*Occupywallstreet now does not even mention CO2 in its list of demands because of the bank-funded and corporate run carbon trading stock markets ruled by politicians.
It's time you lazy copy and paste news editors stopped riding the climate blame exaggeration and renounced it now before history denounces you for this needless panic.
#Not one single IPCC warning agrees beyond; "could be" a crisis and have NEVER said or agreed it WILL be a crisis and not once did you news repeaters ever mention this fact that could have ended this costly debate 30 years ago.# Nice work girls, you clowns have done to journalism and science itself what naughty naughty priests and suicide bombers did for world religions.
The only crisis you remaining blamers and doomers have to worry about is how your grand kids will explain to their kids how you so easily and with such sickening childish glee (at the mere grunt of a consensus headline) sentenced them all to a CO2 climate crisis.
Maggnus
3.3 / 5 (7) Dec 17, 2013
Wow this one is off on a tangent! "Condemned to the greenhouse gas ovens" are they? "Needless panic" is it? Have they recently reduced your meds? You should ask them to either return you to your original dose, or request they up the anti-psychotic.

I sure hope you don't have kids Skippy, the gene pool is already shallow enough.
ScooterG
2.1 / 5 (7) Dec 17, 2013
"Several modeling groups have already changed the way that they are modeling the hydrological cycle with respect to crops because of the results of this paper."

This statement pretty-well sums up AGW modeling - take models based on junk science, modify them to suit the desired outcome, then everyone on the AGW payroll edifies the Hell out of each other.
Maggnus
3.3 / 5 (7) Dec 17, 2013
ANd now scooter's back! Hey dumdum, how you been? I see you haven't tried to learn anything new. Same old mis-representations, same old "they are colluding against us" conspiracy crap.

Hey Scooter, is it still the case that you don't claim to belive there is a conspiracy because you don't use the word "conspiracy" when your describing the conspiracy you think all scientists are a part of?
ReduceGHGs
2.3 / 5 (6) Dec 17, 2013
There's no reasonable doubt among those that actively study climates; we are warming the planet and the consequences are not good. But ask yourself... "What am I doing about it?" Apathy advocates business-as-usual. Please join the efforts to reduce global emission.
www.ExhaustingHabitability.com
Shootist
2.6 / 5 (5) Dec 17, 2013
Wow this one is off on a tangent! "Condemned to the greenhouse gas ovens" are they? "Needless panic" is it? Have they recently reduced your meds? You should ask them to either return you to your original dose, or request they up the anti-psychotic.

I sure hope you don't have kids Skippy, the gene pool is already shallow enough.


Of course it's needless. The climate changes. That's what climates do.

Otherwise, "the polar bears will be fine"- Freeman Dyson
ScooterG
2.3 / 5 (6) Dec 17, 2013
ANd now scooter's back! Hey dumdum, how you been? I see you haven't tried to learn anything new. Same old mis-representations, same old "they are colluding against us" conspiracy crap.

Hey Scooter, is it still the case that you don't claim to belive there is a conspiracy because you don't use the word "conspiracy" when your describing the conspiracy you think all scientists are a part of?


Give your hallowed AGW researchers a little credit - they don't need to collude nor conspire to know how best to maximize their earnings.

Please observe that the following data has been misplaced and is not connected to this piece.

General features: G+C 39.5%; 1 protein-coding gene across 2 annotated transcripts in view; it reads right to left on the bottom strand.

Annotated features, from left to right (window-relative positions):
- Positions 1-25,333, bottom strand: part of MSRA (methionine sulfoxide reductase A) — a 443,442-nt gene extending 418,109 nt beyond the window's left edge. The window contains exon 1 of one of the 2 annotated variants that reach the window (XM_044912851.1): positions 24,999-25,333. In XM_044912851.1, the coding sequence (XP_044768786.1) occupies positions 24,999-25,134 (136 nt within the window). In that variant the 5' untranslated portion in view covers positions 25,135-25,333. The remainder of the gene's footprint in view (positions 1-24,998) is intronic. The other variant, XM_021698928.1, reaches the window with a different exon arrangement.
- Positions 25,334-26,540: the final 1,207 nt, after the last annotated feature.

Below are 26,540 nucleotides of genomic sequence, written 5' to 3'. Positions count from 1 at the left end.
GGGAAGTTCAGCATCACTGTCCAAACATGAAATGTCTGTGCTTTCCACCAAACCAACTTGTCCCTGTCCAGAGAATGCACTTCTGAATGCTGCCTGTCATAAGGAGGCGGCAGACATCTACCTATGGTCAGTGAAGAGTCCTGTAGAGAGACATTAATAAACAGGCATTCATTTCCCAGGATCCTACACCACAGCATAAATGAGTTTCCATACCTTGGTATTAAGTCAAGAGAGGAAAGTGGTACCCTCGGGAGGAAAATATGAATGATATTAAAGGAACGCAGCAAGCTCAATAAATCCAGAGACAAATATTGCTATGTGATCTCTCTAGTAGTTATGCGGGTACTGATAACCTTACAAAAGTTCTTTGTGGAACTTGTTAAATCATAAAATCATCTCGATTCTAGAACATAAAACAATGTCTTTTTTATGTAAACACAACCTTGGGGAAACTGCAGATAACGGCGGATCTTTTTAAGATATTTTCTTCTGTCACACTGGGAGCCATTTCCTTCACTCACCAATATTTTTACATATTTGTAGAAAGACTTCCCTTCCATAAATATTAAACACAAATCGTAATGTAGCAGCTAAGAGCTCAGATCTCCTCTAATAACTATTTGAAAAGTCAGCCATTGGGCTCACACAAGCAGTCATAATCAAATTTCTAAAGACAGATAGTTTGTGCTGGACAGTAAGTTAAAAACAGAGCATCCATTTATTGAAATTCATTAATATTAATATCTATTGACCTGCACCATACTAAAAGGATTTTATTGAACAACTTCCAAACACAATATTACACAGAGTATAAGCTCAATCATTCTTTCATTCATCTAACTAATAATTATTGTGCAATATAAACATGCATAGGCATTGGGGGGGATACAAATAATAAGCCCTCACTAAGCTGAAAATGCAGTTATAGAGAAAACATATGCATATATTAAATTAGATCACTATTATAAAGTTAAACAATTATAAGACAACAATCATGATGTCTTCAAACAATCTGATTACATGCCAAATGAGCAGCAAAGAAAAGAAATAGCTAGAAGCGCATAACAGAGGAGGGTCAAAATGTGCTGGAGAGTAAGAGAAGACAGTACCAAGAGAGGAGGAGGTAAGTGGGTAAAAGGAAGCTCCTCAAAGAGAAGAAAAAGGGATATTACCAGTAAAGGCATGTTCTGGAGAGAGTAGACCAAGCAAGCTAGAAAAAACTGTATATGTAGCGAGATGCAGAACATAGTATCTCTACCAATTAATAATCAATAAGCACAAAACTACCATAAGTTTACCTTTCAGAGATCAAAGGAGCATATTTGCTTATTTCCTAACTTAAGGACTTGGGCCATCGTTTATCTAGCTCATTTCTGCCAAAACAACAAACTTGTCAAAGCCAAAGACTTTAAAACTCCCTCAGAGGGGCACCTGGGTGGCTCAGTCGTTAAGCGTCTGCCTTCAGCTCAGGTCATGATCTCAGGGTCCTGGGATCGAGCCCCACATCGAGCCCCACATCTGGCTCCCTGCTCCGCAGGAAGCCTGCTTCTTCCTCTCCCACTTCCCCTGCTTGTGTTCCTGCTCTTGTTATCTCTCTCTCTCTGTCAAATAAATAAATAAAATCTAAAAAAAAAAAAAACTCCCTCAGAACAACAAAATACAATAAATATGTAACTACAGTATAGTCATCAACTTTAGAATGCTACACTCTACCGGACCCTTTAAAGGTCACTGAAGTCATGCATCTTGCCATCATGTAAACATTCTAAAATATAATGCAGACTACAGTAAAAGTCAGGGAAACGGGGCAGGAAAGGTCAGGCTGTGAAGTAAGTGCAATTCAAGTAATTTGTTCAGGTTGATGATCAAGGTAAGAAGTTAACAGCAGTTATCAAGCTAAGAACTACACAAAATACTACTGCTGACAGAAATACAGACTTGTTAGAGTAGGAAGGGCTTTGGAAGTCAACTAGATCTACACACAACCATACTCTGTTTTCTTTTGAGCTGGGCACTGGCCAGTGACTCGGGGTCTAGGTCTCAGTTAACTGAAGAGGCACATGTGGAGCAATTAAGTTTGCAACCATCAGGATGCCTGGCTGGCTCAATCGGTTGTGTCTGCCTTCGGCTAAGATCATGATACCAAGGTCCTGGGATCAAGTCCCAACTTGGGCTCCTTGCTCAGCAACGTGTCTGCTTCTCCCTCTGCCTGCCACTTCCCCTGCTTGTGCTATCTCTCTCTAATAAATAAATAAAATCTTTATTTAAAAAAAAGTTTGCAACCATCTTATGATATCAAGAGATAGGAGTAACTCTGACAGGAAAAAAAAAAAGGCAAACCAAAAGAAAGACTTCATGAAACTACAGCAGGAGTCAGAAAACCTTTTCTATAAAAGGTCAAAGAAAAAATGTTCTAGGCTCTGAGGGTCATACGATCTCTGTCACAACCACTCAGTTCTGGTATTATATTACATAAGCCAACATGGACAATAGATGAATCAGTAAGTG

Your childish habit of name-calling dovetails nicely with the idiocy that has come to define so much of AGW - keep up the good work.
alfie_null
3 / 5 (4) Dec 18, 2013
Give your hallowed AGW researchers a little credit - they don't need to collude nor conspire to know how best to maximize their earnings.

When you say things like this, it's as if you were opening up a little window into your soul. Letting us all see what's squirming around down there: "If researchers are claiming something I don't like to hear, they must be telling lies. And if they are telling lies, it must be for some reason. I'll imagine it's a reason I can easily concur with."

That you disagree with them doesn't mean they lie. And, hard as this might be for you to understand, it doesn't mean they are chasing after money. As has been mentioned before, for someone with that caliber of intellect, there are far easier ways to become wealthy.
ScooterG
2.3 / 5 (6) Dec 18, 2013
Give your hallowed AGW researchers a little credit - they don't need to collude nor conspire to know how best to maximize their earnings.

When you say things like this, it's as if you were opening up a little window into your soul. Letting us all see what's squirming around down there: "If researchers are claiming something I don't like to hear, they must be telling lies. And if they are telling lies, it must be for some reason. I'll imagine it's a reason I can easily concur with."

That you disagree with them doesn't mean they lie. And, hard as this might be for you to understand, it doesn't mean they are chasing after money. As has been mentioned before, for someone with that caliber of intellect, there are far easier ways to become wealthy.


Nice try, but 100% wrong - every word of it.
Maggnus
2.8 / 5 (4) Dec 19, 2013
Nice try, but 100% wrong - every word of it
Hahahaha, geepers you tell him Scooter!

Cause dey all be CONSPIRATORING an all dat! All dems SCIENTISTS all LYING and CONSPIRATORING an stuff! An getting PAID and getting GRANTS an all dat!

You're a moron ScooterG.
Jimee
1 / 5 (1) Dec 23, 2013
Fear and loathing in oil and coal land. How with the deniers distort reality next?